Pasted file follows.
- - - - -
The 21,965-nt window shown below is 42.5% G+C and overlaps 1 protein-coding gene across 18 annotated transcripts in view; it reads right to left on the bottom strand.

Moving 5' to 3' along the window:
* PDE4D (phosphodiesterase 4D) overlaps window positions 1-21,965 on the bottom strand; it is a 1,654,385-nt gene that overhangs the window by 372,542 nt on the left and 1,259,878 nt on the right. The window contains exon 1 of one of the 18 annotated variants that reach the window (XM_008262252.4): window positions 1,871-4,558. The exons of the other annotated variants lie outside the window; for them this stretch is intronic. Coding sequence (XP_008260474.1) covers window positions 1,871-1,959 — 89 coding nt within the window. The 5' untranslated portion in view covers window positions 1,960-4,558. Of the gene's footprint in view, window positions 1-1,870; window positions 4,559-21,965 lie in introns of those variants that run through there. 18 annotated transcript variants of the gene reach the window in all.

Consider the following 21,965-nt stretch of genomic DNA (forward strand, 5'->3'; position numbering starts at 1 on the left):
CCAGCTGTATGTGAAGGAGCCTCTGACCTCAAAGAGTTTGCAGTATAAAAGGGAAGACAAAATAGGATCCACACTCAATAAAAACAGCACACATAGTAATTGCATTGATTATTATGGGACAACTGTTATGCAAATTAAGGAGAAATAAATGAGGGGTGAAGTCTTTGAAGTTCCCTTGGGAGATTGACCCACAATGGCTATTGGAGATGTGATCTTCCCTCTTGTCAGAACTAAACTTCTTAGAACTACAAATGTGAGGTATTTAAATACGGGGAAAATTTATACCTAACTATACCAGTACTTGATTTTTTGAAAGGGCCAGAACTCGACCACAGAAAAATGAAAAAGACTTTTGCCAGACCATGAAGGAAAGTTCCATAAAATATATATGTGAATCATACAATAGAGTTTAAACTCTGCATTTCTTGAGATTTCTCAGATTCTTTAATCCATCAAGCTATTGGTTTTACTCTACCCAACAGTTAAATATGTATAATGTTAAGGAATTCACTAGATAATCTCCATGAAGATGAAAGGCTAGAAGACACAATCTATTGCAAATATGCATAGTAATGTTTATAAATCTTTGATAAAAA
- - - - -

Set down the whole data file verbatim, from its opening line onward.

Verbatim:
The 21,965-nt window shown below is 42.5% G+C and overlaps 1 protein-coding gene across 18 annotated transcripts in view; it reads right to left on the bottom strand.

Moving 5' to 3' along the window:
* PDE4D (phosphodiesterase 4D) overlaps window positions 1-21,965 on the bottom strand; it is a 1,654,385-nt gene that overhangs the window by 372,542 nt on the left and 1,259,878 nt on the right. The window contains exon 1 of one of the 18 annotated variants that reach the window (XM_008262252.4): window positions 1,871-4,558. The exons of the other annotated variants lie outside the window; for them this stretch is intronic. Coding sequence (XP_008260474.1) covers window positions 1,871-1,959 — 89 coding nt within the window. The 5' untranslated portion in view covers window positions 1,960-4,558. Of the gene's footprint in view, window positions 1-1,870; window positions 4,559-21,965 lie in introns of those variants that run through there. 18 annotated transcript variants of the gene reach the window in all.

Consider the following 21,965-nt stretch of genomic DNA (forward strand, 5'->3'; position numbering starts at 1 on the left):
CCAGCTGTATGTGAAGGAGCCTCTGACCTCAAAGAGTTTGCAGTATAAAAGGGAAGACAAAATAGGATCCACACTCAATAAAAACAGCACACATAGTAATTGCATTGATTATTATGGGACAACTGTTATGCAAATTAAGGAGAAATAAATGAGGGGTGAAGTCTTTGAAGTTCCCTTGGGAGATTGACCCACAATGGCTATTGGAGATGTGATCTTCCCTCTTGTCAGAACTAAACTTCTTAGAACTACAAATGTGAGGTATTTAAATACGGGGAAAATTTATACCTAACTATACCAGTACTTGATTTTTTGAAAGGGCCAGAACTCGACCACAGAAAAATGAAAAAGACTTTTGCCAGACCATGAAGGAAAGTTCCATAAAATATATATGTGAATCATACAATAGAGTTTAAACTCTGCATTTCTTGAGATTTCTCAGATTCTTTAATCCATCAAGCTATTGGTTTTACTCTACCCAACAGTTAAATATGTATAATGTTAAGGAATTCACTAGATAATCTCCATGAAGATGAAAGGCTAGAAGACACAATCTATTGCAAATATGCATAGTAATGTTTATAAATCTTTGATAAAAA